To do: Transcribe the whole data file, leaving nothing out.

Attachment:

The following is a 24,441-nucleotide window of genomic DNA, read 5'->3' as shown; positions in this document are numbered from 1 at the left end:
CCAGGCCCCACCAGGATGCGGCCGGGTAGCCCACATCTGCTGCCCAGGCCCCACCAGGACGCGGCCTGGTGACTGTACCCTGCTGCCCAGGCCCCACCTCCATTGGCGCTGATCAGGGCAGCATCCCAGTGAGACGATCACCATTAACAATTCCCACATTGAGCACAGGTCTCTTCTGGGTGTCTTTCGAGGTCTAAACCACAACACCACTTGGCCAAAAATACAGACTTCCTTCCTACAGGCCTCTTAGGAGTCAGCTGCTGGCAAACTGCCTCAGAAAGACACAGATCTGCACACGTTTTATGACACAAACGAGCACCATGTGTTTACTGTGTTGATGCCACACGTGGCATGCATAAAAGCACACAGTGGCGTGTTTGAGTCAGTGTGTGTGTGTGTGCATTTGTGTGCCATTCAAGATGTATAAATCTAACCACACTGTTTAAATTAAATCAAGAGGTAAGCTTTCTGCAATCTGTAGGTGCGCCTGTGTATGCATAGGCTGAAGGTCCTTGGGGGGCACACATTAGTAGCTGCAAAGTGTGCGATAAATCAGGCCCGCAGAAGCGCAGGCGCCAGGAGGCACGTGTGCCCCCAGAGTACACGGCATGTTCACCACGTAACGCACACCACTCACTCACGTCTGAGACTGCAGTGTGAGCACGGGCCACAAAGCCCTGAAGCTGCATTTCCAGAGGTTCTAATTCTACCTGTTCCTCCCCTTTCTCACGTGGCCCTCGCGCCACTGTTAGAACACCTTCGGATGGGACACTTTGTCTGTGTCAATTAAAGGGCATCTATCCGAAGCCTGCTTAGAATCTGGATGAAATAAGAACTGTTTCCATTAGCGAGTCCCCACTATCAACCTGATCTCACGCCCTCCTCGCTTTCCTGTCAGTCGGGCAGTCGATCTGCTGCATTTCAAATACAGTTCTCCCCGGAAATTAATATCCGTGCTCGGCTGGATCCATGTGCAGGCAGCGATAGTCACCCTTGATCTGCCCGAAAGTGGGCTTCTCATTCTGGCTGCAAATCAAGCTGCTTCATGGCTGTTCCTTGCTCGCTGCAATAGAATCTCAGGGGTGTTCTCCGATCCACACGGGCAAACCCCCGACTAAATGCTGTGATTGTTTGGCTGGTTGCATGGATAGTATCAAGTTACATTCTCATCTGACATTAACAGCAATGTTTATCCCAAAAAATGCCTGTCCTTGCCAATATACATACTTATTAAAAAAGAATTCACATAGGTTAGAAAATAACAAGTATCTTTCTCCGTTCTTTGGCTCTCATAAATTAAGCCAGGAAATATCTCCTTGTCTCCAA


The following is a 24,441-nucleotide window of genomic DNA, read 5'->3' as shown; positions in this document are numbered from 1 at the left end:
CCAGGCCCCACCAGGATGCGGCCGGGTAGCCCACATCTGCTGCCCAGGCCCCACCAGGACGCGGCCTGGTGACTGTACCCTGCTGCCCAGGCCCCACCTCCATTGGCGCTGATCAGGGCAGCATCCCAGTGAGACGATCACCATTAACAATTCCCACATTGAGCACAGGTCTCTTCTGGGTGTCTTTCGAGGTCTAAACCACAACACCACTTGGCCAAAAATACAGACTTCCTTCCTACAGGCCTCTTAGGAGTCAGCTGCTGGCAAACTGCCTCAGAAAGACACAGATCTGCACACGTTTTATGACACAAACGAGCACCATGTGTTTACTGTGTTGATGCCACACGTGGCATGCATAAAAGCACACAGTGGCGTGTTTGAGTCAGTGTGTGTGTGTGTGCATTTGTGTGCCATTCAAGATGTATAAATCTAACCACACTGTTTAAATTAAATCAAGAGGTAAGCTTTCTGCAATCTGTAGGTGCGCCTGTGTATGCATAGGCTGAAGGTCCTTGGGGGGCACACATTAGTAGCTGCAAAGTGTGCGATAAATCAGGCCCGCAGAAGCGCAGGCGCCAGGAGGCACGTGTGCCCCCAGAGTACACGGCATGTTCACCACGTAACGCACACCACTCACTCACGTCTGAGACTGCAGTGTGAGCACGGGCCACAAAGCCCTGAAGCTGCATTTCCAGAGGTTCTAATTCTACCTGTTCCTCCCCTTTCTCACGTGGCCCTCGCGCCACTGTTAGAACACCTTCGGATGGGACACTTTGTCTGTGTCAATTAAAGGGCATCTATCCGAAGCCTGCTTAGAATCTGGATGAAATAAGAACTGTTTCCATTAGCGAGTCCCCACTATCAACCTGATCTCACGCCCTCCTCGCTTTCCTGTCAGTCGGGCAGTCGATCTGCTGCATTTCAAATACAGTTCTCCCCGGAAATTAATATCCGTGCTCGGCTGGATCCATGTGCAGGCAGCGATAGTCACCCTTGATCTGCCCGAAAGTGGGCTTCTCATTCTGGCTGCAAATCAAGCTGCTTCATGGCTGTTCCTTGCTCGCTGCAATAGAATCTCAGGGGTGTTCTCCGATCCACACGGGCAAACCCCCGACTAAATGCTGTGATTGTTTGGCTGGTTGCATGGATAGTATCAAGTTACATTCTCATCTGACATTAACAGCAATGTTTATCCCAAAAAATGCCTGTCCTTGCCAATATACATACTTATTAAAAAAGAATTCACATAGGTTAGAAAATAACAAGTATCTTTCTCCGTTCTTTGGCTCTCATAAATTAAGCCAGGAAATATCTCCTTGTCTCCAA